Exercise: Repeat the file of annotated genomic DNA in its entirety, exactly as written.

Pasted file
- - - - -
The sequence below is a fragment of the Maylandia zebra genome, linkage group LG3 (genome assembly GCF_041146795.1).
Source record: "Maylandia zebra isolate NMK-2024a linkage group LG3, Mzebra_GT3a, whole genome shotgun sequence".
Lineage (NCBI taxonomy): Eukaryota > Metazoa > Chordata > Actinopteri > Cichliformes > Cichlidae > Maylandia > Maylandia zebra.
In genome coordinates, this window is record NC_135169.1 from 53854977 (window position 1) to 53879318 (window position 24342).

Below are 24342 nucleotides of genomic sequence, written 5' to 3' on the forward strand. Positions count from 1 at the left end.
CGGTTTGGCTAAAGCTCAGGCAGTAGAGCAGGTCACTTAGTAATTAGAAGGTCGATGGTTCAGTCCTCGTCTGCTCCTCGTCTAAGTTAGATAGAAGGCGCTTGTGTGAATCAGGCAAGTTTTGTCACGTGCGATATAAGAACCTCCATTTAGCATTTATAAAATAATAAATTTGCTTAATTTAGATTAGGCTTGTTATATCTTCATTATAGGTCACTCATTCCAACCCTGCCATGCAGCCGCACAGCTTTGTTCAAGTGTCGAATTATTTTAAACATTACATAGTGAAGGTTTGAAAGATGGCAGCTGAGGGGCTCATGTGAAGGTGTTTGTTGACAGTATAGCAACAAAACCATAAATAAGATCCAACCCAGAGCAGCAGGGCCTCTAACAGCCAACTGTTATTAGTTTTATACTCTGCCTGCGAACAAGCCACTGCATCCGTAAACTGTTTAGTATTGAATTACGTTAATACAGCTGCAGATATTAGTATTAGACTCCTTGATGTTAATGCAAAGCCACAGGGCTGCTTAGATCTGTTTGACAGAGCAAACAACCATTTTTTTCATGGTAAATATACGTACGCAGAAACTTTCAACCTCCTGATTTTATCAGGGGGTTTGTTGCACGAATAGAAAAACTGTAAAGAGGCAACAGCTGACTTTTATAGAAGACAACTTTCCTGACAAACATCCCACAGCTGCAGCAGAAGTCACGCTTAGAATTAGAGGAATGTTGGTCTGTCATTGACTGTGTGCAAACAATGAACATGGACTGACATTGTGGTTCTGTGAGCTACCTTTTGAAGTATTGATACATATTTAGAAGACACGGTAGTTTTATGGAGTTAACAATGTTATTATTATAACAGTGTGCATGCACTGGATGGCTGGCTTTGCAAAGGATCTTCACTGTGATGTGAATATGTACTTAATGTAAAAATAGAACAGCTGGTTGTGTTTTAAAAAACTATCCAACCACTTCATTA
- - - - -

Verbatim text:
The sequence below is a fragment of the Maylandia zebra genome, linkage group LG3 (genome assembly GCF_041146795.1).
Source record: "Maylandia zebra isolate NMK-2024a linkage group LG3, Mzebra_GT3a, whole genome shotgun sequence".
Lineage (NCBI taxonomy): Eukaryota > Metazoa > Chordata > Actinopteri > Cichliformes > Cichlidae > Maylandia > Maylandia zebra.
In genome coordinates, this window is record NC_135169.1 from 53854977 (window position 1) to 53879318 (window position 24342).

Below are 24342 nucleotides of genomic sequence, written 5' to 3' on the forward strand. Positions count from 1 at the left end.
CGGTTTGGCTAAAGCTCAGGCAGTAGAGCAGGTCACTTAGTAATTAGAAGGTCGATGGTTCAGTCCTCGTCTGCTCCTCGTCTAAGTTAGATAGAAGGCGCTTGTGTGAATCAGGCAAGTTTTGTCACGTGCGATATAAGAACCTCCATTTAGCATTTATAAAATAATAAATTTGCTTAATTTAGATTAGGCTTGTTATATCTTCATTATAGGTCACTCATTCCAACCCTGCCATGCAGCCGCACAGCTTTGTTCAAGTGTCGAATTATTTTAAACATTACATAGTGAAGGTTTGAAAGATGGCAGCTGAGGGGCTCATGTGAAGGTGTTTGTTGACAGTATAGCAACAAAACCATAAATAAGATCCAACCCAGAGCAGCAGGGCCTCTAACAGCCAACTGTTATTAGTTTTATACTCTGCCTGCGAACAAGCCACTGCATCCGTAAACTGTTTAGTATTGAATTACGTTAATACAGCTGCAGATATTAGTATTAGACTCCTTGATGTTAATGCAAAGCCACAGGGCTGCTTAGATCTGTTTGACAGAGCAAACAACCATTTTTTTCATGGTAAATATACGTACGCAGAAACTTTCAACCTCCTGATTTTATCAGGGGGTTTGTTGCACGAATAGAAAAACTGTAAAGAGGCAACAGCTGACTTTTATAGAAGACAACTTTCCTGACAAACATCCCACAGCTGCAGCAGAAGTCACGCTTAGAATTAGAGGAATGTTGGTCTGTCATTGACTGTGTGCAAACAATGAACATGGACTGACATTGTGGTTCTGTGAGCTACCTTTTGAAGTATTGATACATATTTAGAAGACACGGTAGTTTTATGGAGTTAACAATGTTATTATTATAACAGTGTGCATGCACTGGATGGCTGGCTTTGCAAAGGATCTTCACTGTGATGTGAATATGTACTTAATGTAAAAATAGAACAGCTGGTTGTGTTTTAAAAAACTATCCAACCACTTCATTA